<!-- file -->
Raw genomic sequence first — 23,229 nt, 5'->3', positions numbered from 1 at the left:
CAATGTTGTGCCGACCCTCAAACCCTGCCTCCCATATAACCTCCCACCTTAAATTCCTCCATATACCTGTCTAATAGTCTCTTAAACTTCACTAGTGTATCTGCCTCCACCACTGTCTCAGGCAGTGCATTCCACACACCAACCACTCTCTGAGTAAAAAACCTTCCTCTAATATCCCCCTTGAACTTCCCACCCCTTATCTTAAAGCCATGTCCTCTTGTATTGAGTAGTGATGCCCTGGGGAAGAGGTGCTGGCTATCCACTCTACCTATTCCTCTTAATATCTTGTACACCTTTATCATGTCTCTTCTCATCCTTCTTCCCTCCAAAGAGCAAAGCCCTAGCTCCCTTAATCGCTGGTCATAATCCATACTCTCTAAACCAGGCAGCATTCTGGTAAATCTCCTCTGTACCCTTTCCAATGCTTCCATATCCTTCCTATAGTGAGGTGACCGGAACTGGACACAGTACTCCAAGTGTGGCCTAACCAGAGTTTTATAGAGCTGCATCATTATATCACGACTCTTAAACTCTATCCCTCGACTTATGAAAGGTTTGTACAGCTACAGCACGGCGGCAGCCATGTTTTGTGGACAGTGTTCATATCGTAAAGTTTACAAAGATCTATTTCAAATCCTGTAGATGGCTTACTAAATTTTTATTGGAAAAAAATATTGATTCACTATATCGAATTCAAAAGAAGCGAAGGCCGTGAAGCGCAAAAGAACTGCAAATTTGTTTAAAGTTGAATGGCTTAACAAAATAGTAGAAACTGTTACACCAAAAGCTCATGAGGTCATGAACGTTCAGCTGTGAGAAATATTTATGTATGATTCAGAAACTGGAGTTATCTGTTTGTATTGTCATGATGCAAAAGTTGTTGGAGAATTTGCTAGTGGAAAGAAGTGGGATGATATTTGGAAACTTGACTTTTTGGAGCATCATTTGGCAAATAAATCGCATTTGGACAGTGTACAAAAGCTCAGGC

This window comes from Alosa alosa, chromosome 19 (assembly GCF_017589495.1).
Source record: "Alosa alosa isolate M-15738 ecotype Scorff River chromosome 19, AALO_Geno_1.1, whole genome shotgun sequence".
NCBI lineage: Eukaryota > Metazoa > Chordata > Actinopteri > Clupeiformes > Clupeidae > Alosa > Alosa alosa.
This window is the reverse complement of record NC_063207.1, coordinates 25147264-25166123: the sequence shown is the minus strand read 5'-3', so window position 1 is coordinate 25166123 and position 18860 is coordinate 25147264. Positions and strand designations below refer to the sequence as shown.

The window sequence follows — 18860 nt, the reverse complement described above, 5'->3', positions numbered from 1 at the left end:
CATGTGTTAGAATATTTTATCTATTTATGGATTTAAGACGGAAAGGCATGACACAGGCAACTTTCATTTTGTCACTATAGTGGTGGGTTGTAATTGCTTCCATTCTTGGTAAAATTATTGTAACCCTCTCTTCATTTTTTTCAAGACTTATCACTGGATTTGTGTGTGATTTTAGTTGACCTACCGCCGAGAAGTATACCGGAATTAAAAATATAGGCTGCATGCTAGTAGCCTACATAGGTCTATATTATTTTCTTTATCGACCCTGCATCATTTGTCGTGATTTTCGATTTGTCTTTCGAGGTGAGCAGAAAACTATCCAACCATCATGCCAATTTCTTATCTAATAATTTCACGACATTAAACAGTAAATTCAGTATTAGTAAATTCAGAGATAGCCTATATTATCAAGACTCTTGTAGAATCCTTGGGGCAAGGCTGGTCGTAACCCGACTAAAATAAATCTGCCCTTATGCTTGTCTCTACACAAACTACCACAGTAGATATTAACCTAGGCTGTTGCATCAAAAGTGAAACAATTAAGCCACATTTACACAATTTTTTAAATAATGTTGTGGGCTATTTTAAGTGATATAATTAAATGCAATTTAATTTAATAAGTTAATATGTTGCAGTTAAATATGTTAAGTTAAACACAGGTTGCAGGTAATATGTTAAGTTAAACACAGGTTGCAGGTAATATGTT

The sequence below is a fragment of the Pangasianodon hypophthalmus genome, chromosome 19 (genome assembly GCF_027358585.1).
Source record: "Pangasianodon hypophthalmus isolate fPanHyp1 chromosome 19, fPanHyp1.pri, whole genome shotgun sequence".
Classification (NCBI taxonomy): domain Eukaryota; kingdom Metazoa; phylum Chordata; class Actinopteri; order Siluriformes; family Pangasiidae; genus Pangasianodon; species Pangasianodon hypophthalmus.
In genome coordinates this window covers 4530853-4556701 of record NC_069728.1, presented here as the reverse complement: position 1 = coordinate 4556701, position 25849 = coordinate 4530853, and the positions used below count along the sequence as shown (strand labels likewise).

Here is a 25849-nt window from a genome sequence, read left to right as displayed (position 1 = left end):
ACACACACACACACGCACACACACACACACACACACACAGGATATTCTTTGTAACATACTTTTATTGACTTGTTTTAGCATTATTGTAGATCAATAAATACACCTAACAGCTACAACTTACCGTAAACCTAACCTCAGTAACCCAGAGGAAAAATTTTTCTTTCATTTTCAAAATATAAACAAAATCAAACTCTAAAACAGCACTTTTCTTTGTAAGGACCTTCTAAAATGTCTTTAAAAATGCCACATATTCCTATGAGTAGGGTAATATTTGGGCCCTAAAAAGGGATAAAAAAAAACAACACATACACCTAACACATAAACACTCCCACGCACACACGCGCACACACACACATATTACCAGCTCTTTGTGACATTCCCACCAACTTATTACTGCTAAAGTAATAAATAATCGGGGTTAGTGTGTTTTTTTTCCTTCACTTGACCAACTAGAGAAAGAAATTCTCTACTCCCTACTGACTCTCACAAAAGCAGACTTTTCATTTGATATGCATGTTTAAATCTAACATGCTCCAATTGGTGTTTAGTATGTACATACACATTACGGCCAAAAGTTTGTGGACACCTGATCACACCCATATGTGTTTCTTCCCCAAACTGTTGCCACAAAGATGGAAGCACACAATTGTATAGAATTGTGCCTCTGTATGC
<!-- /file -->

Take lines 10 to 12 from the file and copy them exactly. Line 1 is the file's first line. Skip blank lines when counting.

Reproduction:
Source record: "Pangasianodon hypophthalmus isolate fPanHyp1 chromosome 19, fPanHyp1.pri, whole genome shotgun sequence".
Classification (NCBI taxonomy): domain Eukaryota; kingdom Metazoa; phylum Chordata; class Actinopteri; order Siluriformes; family Pangasiidae; genus Pangasianodon; species Pangasianodon hypophthalmus.
In genome coordinates this window covers 4530853-4556701 of record NC_069728.1, presented here as the reverse complement: position 1 = coordinate 4556701, position 25849 = coordinate 4530853, and the positions used below count along the sequence as shown (strand labels likewise).